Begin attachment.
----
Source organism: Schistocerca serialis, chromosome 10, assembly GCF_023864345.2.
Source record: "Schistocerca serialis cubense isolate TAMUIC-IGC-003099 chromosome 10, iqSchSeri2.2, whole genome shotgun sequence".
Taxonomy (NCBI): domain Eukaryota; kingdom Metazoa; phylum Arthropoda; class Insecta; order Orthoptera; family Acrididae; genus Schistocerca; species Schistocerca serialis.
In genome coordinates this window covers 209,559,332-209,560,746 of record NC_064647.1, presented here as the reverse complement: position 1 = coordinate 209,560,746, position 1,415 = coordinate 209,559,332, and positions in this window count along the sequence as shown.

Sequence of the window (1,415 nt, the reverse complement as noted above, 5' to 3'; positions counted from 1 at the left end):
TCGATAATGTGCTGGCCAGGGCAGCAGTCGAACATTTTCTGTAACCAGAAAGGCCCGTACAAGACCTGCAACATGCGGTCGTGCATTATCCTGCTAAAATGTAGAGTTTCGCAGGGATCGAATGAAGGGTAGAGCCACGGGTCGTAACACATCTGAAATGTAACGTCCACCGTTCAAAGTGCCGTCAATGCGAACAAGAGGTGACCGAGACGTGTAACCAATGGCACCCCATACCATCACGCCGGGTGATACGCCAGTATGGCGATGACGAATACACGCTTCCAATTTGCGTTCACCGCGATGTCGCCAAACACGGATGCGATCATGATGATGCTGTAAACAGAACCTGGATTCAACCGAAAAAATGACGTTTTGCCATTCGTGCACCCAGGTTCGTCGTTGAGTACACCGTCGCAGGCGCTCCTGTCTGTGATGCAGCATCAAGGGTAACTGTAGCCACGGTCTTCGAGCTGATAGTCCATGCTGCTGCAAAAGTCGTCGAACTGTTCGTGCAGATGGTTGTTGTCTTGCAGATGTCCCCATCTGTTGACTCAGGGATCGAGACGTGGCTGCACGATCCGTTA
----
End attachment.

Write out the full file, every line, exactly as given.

Source organism: Schistocerca serialis, chromosome 10, assembly GCF_023864345.2.
Source record: "Schistocerca serialis cubense isolate TAMUIC-IGC-003099 chromosome 10, iqSchSeri2.2, whole genome shotgun sequence".
Taxonomy (NCBI): domain Eukaryota; kingdom Metazoa; phylum Arthropoda; class Insecta; order Orthoptera; family Acrididae; genus Schistocerca; species Schistocerca serialis.
In genome coordinates this window covers 209,559,332-209,560,746 of record NC_064647.1, presented here as the reverse complement: position 1 = coordinate 209,560,746, position 1,415 = coordinate 209,559,332, and positions in this window count along the sequence as shown.

Sequence of the window (1,415 nt, the reverse complement as noted above, 5' to 3'; positions counted from 1 at the left end):
TCGATAATGTGCTGGCCAGGGCAGCAGTCGAACATTTTCTGTAACCAGAAAGGCCCGTACAAGACCTGCAACATGCGGTCGTGCATTATCCTGCTAAAATGTAGAGTTTCGCAGGGATCGAATGAAGGGTAGAGCCACGGGTCGTAACACATCTGAAATGTAACGTCCACCGTTCAAAGTGCCGTCAATGCGAACAAGAGGTGACCGAGACGTGTAACCAATGGCACCCCATACCATCACGCCGGGTGATACGCCAGTATGGCGATGACGAATACACGCTTCCAATTTGCGTTCACCGCGATGTCGCCAAACACGGATGCGATCATGATGATGCTGTAAACAGAACCTGGATTCAACCGAAAAAATGACGTTTTGCCATTCGTGCACCCAGGTTCGTCGTTGAGTACACCGTCGCAGGCGCTCCTGTCTGTGATGCAGCATCAAGGGTAACTGTAGCCACGGTCTTCGAGCTGATAGTCCATGCTGCTGCAAAAGTCGTCGAACTGTTCGTGCAGATGGTTGTTGTCTTGCAGATGTCCCCATCTGTTGACTCAGGGATCGAGACGTGGCTGCACGATCCGTTA